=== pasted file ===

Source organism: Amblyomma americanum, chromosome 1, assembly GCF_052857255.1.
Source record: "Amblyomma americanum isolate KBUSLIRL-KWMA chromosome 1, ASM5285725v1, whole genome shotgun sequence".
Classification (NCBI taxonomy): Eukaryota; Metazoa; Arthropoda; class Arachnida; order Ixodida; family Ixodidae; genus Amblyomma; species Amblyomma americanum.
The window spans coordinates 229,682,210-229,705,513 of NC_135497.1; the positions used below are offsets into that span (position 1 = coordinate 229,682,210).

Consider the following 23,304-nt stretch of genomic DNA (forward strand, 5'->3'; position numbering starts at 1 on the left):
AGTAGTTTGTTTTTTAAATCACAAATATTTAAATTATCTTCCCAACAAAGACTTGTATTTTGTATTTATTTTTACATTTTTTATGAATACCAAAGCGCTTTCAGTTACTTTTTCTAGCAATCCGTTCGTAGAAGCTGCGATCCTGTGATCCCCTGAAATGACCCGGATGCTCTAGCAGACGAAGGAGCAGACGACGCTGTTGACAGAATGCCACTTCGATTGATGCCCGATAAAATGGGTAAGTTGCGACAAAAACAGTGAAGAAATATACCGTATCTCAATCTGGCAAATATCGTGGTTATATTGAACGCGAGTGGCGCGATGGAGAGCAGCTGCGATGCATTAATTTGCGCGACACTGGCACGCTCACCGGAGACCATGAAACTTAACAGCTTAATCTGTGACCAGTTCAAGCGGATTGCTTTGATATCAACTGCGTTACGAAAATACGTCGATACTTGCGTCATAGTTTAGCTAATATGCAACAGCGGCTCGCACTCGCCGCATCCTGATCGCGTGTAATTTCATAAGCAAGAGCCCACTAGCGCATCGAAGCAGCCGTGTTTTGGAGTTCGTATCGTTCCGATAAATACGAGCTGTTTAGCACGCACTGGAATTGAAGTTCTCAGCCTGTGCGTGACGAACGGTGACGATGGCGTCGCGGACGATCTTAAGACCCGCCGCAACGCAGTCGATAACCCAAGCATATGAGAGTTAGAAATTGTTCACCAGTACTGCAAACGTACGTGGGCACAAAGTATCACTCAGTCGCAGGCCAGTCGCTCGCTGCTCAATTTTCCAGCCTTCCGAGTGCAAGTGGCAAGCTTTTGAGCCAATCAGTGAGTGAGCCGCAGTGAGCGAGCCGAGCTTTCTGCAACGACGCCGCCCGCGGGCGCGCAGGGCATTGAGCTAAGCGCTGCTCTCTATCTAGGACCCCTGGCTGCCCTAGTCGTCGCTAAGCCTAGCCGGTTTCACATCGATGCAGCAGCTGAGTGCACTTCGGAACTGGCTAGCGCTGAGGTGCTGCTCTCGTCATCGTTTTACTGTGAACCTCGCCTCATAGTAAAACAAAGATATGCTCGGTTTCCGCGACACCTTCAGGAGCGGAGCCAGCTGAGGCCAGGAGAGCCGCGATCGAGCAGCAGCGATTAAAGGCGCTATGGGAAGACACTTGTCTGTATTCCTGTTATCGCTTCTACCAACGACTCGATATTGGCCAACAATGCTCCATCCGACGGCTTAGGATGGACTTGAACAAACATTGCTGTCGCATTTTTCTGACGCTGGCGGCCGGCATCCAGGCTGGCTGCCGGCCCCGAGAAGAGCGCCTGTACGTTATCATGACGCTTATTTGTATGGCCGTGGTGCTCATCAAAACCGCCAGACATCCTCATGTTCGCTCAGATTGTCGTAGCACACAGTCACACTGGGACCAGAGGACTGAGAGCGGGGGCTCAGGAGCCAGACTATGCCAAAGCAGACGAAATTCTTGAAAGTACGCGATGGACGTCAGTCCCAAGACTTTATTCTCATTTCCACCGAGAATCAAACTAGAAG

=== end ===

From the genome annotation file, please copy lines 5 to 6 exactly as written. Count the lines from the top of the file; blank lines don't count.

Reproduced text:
Consider the following 23,304-nt stretch of genomic DNA (forward strand, 5'->3'; position numbering starts at 1 on the left):
AGTAGTTTGTTTTTTAAATCACAAATATTTAAATTATCTTCCCAACAAAGACTTGTATTTTGTATTTATTTTTACATTTTTTATGAATACCAAAGCGCTTTCAGTTACTTTTTCTAGCAATCCGTTCGTAGAAGCTGCGATCCTGTGATCCCCTGAAATGACCCGGATGCTCTAGCAGACGAAGGAGCAGACGACGCTGTTGACAGAATGCCACTTCGATTGATGCCCGATAAAATGGGTAAGTTGCGACAAAAACAGTGAAGAAATATACCGTATCTCAATCTGGCAAATATCGTGGTTATATTGAACGCGAGTGGCGCGATGGAGAGCAGCTGCGATGCATTAATTTGCGCGACACTGGCACGCTCACCGGAGACCATGAAACTTAACAGCTTAATCTGTGACCAGTTCAAGCGGATTGCTTTGATATCAACTGCGTTACGAAAATACGTCGATACTTGCGTCATAGTTTAGCTAATATGCAACAGCGGCTCGCACTCGCCGCATCCTGATCGCGTGTAATTTCATAAGCAAGAGCCCACTAGCGCATCGAAGCAGCCGTGTTTTGGAGTTCGTATCGTTCCGATAAATACGAGCTGTTTAGCACGCACTGGAATTGAAGTTCTCAGCCTGTGCGTGACGAACGGTGACGATGGCGTCGCGGACGATCTTAAGACCCGCCGCAACGCAGTCGATAACCCAAGCATATGAGAGTTAGAAATTGTTCACCAGTACTGCAAACGTACGTGGGCACAAAGTATCACTCAGTCGCAGGCCAGTCGCTCGCTGCTCAATTTTCCAGCCTTCCGAGTGCAAGTGGCAAGCTTTTGAGCCAATCAGTGAGTGAGCCGCAGTGAGCGAGCCGAGCTTTCTGCAACGACGCCGCCCGCGGGCGCGCAGGGCATTGAGCTAAGCGCTGCTCTCTATCTAGGACCCCTGGCTGCCCTAGTCGTCGCTAAGCCTAGCCGGTTTCACATCGATGCAGCAGCTGAGTGCACTTCGGAACTGGCTAGCGCTGAGGTGCTGCTCTCGTCATCGTTTTACTGTGAACCTCGCCTCATAGTAAAACAAAGATATGCTCGGTTTCCGCGACACCTTCAGGAGCGGAGCCAGCTGAGGCCAGGAGAGCCGCGATCGAGCAGCAGCGATTAAAGGCGCTATGGGAAGACACTTGTCTGTATTCCTGTTATCGCTTCTACCAACGACTCGATATTGGCCAACAATGCTCCATCCGACGGCTTAGGATGGACTTGAACAAACATTGCTGTCGCATTTTTCTGACGCTGGCGGCCGGCATCCAGGCTGGCTGCCGGCCCCGAGAAGAGCGCCTGTACGTTATCATGACGCTTATTTGTATGGCCGTGGTGCTCATCAAAACCGCCAGACATCCTCATGTTCGCTCAGATTGTCGTAGCACACAGTCACACTGGGACCAGAGGACTGAGAGCGGGGGCTCAGGAGCCAGACTATGCCAAAGCAGACGAAATTCTTGAAAGTACGCGATGGACGTCAGTCCCAAGACTTTATTCTCATTTCCACCGAGAATCAAACTAGAAG